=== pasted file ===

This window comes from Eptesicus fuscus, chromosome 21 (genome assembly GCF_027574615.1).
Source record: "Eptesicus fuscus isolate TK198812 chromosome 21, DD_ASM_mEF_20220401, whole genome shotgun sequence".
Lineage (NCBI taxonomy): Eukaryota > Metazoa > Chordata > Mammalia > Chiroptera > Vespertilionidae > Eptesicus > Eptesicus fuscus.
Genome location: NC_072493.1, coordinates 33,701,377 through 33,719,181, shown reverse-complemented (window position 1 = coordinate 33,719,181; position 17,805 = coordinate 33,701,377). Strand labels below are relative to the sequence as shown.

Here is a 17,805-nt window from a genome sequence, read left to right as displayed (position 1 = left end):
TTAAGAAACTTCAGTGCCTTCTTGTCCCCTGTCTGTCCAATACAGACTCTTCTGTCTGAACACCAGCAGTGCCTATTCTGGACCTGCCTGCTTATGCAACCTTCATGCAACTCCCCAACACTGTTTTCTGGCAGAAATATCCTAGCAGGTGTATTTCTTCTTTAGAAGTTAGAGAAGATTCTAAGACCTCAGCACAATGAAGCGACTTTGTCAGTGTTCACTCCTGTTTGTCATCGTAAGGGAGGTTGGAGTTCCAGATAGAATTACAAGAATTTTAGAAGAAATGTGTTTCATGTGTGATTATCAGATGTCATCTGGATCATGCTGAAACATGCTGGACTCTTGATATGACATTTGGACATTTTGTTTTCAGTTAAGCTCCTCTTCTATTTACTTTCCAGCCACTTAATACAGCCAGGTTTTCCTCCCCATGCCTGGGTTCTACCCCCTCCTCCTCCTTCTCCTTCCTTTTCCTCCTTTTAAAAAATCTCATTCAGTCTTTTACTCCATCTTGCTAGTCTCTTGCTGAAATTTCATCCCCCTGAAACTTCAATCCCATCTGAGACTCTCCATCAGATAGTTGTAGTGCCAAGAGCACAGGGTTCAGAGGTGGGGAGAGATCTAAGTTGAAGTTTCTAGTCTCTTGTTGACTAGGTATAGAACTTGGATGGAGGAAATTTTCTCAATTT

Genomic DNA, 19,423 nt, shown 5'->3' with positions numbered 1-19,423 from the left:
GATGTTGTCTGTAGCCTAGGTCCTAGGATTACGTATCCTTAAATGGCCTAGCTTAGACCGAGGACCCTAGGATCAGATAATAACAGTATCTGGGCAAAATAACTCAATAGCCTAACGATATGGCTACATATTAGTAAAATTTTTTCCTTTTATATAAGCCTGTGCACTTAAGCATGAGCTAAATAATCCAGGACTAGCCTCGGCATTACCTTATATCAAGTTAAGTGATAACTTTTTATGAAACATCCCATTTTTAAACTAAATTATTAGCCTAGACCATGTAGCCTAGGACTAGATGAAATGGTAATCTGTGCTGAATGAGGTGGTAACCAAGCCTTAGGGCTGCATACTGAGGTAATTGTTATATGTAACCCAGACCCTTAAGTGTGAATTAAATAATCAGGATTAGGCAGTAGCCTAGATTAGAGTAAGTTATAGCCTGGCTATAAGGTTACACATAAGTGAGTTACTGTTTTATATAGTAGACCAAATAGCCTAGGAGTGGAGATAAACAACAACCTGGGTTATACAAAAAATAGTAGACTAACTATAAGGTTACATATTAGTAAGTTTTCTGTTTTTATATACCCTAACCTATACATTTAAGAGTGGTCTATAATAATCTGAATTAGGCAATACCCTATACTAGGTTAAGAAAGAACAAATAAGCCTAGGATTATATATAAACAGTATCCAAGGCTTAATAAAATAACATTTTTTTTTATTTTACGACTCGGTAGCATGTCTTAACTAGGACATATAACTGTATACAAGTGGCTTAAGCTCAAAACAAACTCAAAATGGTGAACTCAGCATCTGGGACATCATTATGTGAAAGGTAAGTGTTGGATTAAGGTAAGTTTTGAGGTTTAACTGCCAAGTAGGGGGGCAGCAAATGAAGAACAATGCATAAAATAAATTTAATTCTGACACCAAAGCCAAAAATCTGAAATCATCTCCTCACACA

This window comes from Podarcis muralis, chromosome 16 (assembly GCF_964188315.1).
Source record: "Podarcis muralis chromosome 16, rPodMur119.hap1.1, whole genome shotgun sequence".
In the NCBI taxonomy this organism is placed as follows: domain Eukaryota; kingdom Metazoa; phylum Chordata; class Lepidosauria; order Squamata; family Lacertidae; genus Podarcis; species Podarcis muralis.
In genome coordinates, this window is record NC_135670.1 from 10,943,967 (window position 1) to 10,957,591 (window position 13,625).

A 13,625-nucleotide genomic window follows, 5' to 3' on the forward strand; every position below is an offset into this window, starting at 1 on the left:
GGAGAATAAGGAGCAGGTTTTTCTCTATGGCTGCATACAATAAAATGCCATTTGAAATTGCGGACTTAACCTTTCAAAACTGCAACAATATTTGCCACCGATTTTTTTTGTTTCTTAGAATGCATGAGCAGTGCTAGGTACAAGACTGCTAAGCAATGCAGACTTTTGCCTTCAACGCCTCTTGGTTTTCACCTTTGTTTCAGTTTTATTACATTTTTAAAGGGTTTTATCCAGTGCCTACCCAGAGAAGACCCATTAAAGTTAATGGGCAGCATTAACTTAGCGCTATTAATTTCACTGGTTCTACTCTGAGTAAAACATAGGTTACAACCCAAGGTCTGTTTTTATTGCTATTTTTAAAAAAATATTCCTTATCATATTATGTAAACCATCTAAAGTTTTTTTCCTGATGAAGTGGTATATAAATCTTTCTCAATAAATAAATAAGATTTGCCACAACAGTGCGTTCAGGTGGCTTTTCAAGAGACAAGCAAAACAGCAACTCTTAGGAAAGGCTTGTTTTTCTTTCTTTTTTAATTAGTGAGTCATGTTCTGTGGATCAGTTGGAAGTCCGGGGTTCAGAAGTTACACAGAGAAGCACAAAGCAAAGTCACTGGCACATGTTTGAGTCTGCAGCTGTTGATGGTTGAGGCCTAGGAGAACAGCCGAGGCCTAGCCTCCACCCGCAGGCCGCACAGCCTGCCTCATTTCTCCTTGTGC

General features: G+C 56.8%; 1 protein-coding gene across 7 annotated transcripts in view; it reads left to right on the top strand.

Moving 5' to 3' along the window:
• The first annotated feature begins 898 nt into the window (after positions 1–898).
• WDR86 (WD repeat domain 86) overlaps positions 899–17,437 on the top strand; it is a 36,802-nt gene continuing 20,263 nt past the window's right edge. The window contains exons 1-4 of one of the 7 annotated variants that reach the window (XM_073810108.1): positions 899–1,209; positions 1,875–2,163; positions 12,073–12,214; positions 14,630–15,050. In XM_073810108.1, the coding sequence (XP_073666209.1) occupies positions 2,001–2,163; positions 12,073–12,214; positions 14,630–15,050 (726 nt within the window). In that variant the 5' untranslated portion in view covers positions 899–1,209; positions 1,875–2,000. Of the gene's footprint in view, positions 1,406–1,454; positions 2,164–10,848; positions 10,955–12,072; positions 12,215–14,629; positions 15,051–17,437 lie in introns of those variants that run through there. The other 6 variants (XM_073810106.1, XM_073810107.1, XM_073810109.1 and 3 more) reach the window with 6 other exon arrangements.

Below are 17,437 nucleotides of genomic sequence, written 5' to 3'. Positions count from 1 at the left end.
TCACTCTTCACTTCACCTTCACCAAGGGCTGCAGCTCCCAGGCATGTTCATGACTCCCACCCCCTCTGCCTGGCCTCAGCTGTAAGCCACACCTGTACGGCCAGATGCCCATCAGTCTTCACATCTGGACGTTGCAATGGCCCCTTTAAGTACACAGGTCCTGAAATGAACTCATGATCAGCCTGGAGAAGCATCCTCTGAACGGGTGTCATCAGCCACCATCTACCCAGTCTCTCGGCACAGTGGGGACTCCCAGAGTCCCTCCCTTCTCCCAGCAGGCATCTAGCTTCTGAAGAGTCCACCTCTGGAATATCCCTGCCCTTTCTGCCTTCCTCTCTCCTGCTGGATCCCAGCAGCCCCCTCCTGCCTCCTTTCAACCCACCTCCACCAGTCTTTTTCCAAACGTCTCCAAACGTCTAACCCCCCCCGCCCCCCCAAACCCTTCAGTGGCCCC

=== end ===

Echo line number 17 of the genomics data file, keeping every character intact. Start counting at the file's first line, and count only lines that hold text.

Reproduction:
• The first annotated feature begins 898 nt into the window (after positions 1–898).